Gov. Gavin Newsom signed dozens of housing bills into law this year, but one of the most popular among housing experts had little to do with homes for people and a lot to do with homes for cars.
The new law in question, [Assembly Bill No. 2097] does away with certain parking minimums — a frequent demand from local governments when approving a new restaurant or apartment building. Researchers have long argued these mandates add prohibitive costs to development — and stretch out cities, making driving a necessity.
Take affordable housing as an example. A single structured parking spot added nearly $36,000 to the cost of each housing unit funded by state tax credits over the past decade, according to a study last year from the Terner Center at UC Berkeley.
Supporters argue the new law could eventually translate to more affordable units or, in the case of market rate housing, cheaper rents.
Effective January 1, 2023
Change won’t arrive overnight. The law, penned by Assemblymember Laura Friedman, a Democrat from Burbank, kicks in on Jan. 1, 2023 and only applies to projects within half a mile from a major transit stop. And catering to demand, many developers will likely still opt in to build parking. But the law could inch California closer to meet both its housing and climate goals, its supporters argue.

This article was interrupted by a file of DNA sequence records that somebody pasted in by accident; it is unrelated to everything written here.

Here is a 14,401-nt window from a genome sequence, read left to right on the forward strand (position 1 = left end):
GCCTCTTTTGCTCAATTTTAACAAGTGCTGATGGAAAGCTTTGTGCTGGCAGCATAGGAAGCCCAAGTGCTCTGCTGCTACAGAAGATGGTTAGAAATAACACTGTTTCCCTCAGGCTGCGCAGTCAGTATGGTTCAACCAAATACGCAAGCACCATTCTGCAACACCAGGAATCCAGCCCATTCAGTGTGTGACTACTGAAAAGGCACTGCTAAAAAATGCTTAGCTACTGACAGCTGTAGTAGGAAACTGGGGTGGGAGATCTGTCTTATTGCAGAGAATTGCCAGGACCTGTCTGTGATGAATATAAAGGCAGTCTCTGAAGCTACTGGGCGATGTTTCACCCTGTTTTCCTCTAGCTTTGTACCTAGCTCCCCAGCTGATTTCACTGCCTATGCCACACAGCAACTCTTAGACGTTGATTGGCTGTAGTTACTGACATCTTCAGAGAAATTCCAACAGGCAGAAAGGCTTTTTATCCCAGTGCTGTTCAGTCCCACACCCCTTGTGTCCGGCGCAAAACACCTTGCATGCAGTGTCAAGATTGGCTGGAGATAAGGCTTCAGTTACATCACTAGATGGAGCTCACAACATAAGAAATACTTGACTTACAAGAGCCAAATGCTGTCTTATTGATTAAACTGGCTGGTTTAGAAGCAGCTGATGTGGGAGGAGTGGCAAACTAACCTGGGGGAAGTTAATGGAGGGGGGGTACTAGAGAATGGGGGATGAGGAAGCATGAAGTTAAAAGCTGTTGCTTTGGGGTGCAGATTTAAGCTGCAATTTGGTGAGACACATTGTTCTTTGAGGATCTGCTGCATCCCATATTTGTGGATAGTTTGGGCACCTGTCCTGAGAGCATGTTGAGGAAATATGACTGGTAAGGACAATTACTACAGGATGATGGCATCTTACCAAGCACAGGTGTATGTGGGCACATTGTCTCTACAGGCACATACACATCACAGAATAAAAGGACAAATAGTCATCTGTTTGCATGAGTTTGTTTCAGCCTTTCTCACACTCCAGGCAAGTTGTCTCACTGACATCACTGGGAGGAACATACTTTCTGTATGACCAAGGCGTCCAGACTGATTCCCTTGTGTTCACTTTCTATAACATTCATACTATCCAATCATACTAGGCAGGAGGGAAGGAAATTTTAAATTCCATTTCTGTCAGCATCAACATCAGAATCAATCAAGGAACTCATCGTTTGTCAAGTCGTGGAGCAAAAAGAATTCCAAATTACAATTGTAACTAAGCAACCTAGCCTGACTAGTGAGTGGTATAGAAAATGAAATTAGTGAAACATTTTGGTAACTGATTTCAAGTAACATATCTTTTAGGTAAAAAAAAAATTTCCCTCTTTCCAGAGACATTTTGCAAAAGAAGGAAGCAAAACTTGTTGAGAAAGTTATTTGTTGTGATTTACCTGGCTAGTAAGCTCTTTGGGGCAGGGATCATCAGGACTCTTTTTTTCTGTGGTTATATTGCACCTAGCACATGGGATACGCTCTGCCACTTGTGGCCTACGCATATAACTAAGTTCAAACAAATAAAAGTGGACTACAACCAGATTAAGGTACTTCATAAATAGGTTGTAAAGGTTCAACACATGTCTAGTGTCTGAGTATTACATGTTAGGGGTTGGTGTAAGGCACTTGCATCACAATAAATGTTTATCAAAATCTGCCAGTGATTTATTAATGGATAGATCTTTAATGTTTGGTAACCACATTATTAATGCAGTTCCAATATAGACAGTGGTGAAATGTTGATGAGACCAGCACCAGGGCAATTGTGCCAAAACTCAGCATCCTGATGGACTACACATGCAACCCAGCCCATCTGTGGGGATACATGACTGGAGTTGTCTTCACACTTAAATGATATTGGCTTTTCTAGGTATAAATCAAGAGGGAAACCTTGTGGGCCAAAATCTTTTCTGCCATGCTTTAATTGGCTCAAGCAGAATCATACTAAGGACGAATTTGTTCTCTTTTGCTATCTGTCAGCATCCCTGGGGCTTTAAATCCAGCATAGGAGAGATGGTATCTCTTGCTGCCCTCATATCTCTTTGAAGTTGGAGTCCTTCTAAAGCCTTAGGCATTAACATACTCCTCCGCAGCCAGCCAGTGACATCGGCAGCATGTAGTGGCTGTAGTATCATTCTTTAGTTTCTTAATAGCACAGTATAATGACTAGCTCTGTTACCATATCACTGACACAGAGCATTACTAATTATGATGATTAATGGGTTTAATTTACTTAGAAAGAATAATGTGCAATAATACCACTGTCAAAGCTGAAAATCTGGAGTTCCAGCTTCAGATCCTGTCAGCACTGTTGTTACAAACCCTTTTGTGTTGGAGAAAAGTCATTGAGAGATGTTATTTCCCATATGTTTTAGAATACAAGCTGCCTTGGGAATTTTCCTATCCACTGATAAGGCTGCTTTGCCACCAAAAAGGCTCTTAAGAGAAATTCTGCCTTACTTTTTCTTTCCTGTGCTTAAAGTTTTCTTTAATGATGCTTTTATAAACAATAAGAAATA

One of its loudest cheerleaders is Donald Shoup, an urban planning professor at UCLA who has dedicated his career to making the case for the high cost of free parking, and developed a cult following along the way.
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